Shahab more sad than angry after protestors follow him out of legislature

Saskatchewan's Chief Medical Health Officer Dr. Saqib Shahab. (Government of Saskatchewan/Screenshot)

Saskatchewan’s chief medical health officer said he’s more sad than angry after a small group of anti-mask protestors followed him out of the Saskatchewan Legislative Building on Jan. 12.

Security guards escorted Dr. Saqib Shahab to his vehicle as a precautionary measure, the Saskatoon StarPhoenix reported. When asked about the incident on Thursday, Shahab said he’s concerned some residents won’t trust public health officials and researchers.

“It’s only a small number of people, but I actually am concerned and feel a bit sad,” he told told reporters during a provincial COVID update. “Why are people not believing the basic evidence?”

Shahab said much of the debate is about science and not policy. He believes research clearly shows COVID-19 is very infectious and has long-term health consequences. He urged residents who opposed government measures to do more research on the virus.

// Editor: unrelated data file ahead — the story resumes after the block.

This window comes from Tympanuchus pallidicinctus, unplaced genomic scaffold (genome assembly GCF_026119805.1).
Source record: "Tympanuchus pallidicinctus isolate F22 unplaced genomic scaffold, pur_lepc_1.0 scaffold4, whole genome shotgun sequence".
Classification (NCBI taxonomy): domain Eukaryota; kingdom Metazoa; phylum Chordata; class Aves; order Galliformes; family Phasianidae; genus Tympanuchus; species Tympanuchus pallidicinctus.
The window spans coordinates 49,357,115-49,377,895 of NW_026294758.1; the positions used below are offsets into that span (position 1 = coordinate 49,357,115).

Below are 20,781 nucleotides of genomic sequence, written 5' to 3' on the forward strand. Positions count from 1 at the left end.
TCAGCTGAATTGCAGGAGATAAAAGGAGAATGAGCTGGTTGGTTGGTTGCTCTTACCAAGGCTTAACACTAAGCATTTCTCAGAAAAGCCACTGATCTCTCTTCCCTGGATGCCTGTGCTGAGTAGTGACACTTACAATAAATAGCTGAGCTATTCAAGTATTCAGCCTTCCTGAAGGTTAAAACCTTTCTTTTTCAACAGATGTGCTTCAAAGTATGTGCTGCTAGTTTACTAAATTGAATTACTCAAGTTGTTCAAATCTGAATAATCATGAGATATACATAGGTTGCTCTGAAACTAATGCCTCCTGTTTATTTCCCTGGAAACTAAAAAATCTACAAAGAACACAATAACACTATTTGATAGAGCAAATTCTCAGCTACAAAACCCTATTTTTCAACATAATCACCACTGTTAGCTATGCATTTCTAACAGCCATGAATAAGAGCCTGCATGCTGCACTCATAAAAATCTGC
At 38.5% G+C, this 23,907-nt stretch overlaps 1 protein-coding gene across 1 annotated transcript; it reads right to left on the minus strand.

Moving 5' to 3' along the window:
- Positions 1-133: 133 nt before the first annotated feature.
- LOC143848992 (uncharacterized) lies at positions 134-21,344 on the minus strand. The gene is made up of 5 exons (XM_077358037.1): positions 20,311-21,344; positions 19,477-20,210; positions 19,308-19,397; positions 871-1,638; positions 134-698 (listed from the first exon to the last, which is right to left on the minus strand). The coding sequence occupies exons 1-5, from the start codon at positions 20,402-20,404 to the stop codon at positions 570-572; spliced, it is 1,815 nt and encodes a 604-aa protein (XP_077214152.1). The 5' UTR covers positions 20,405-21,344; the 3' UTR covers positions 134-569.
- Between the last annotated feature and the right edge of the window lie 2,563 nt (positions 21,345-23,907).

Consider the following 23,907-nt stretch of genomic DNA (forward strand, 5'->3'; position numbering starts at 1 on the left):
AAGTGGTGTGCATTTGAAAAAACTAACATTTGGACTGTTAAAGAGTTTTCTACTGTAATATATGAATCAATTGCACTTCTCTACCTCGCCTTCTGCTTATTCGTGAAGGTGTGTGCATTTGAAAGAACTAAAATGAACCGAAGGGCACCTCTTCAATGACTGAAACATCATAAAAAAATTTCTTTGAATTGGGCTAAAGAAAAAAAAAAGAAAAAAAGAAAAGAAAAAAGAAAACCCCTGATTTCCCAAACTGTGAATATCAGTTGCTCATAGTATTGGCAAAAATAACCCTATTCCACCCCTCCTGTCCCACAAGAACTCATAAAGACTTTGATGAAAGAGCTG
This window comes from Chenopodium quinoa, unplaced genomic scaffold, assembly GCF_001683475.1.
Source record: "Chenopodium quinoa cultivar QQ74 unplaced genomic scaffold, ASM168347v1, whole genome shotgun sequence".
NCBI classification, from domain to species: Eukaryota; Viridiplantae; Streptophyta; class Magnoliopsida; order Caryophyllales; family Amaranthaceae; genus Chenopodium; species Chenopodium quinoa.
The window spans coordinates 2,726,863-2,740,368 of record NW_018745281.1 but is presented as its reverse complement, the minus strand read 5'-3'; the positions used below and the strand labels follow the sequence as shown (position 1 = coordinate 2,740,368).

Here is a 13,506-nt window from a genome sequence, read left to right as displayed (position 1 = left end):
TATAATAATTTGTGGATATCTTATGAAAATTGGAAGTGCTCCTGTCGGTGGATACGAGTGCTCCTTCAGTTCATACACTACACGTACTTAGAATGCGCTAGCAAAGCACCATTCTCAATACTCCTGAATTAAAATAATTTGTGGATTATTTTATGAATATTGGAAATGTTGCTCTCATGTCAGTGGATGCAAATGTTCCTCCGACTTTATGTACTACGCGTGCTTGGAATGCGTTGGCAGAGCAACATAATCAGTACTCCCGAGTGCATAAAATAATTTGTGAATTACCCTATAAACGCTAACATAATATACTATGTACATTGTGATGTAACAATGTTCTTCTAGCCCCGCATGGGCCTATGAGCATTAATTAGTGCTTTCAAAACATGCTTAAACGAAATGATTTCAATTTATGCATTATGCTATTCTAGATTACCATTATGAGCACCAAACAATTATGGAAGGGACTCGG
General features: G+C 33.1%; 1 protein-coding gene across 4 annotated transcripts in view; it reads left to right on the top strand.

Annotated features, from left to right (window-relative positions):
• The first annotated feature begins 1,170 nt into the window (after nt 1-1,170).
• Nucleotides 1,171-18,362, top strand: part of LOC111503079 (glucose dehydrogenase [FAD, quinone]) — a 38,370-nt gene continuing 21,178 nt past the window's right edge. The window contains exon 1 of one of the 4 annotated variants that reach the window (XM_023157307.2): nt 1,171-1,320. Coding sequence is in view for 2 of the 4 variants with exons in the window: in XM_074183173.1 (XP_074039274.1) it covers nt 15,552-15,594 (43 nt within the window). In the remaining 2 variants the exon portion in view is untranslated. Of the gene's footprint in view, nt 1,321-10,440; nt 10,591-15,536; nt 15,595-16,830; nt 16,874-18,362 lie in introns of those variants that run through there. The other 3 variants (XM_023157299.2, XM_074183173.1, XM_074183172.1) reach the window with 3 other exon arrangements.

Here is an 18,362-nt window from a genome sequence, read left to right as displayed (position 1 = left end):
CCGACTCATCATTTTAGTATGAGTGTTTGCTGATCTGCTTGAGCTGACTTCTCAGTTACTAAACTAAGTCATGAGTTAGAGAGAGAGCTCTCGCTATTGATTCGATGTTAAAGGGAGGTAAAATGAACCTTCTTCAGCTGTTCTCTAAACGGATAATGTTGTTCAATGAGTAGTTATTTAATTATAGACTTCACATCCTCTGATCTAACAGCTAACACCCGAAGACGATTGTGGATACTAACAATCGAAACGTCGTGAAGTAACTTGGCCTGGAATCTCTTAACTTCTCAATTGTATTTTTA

“There’s evidence now about how all these layers that we talked about–mask use, physical distancing, staying home when you’re sick–are critical, and how effective and safe vaccines are,” he said. “I think I’d really urge anyone with questions to go to credible sources to increase their understanding. Most of us already know the basics and are practicing that.”

Jim Billington, the executive director of communications for Premier Scott Moe, told the StarPhoenix they provided securty guards as a precautionary measure, and not in response to a specific threat. Billington said they were worried Shahab might be harrassed on his way to his vehicle.

The use of masks and vaccines have been a regular concern among some Saskatchewan residents over the past few months, and Shahab has sometimes found himself in their crosshairs.

In December, a speaker at an anti-mask protest appeared to intentionally mispronounce Shahab’s name before telling the crowd he couldn’t “get these foreigners names right.” Premier Scott Moe called the comments “embaressing” and “idiotic” while opposition leader Ryan Meili condemned the remarks as “blatantly racist.”

Health Canada says well-designed and well-fitting masks or face coverings can prevent the spread of infectious repiratory droplets, provided the masks fit properly. They also need specific materials to be effective. At least two layers of cotton or linen fabrics, along with a third middle layer of filter-type fabric like non-woven polypropylene, must be used.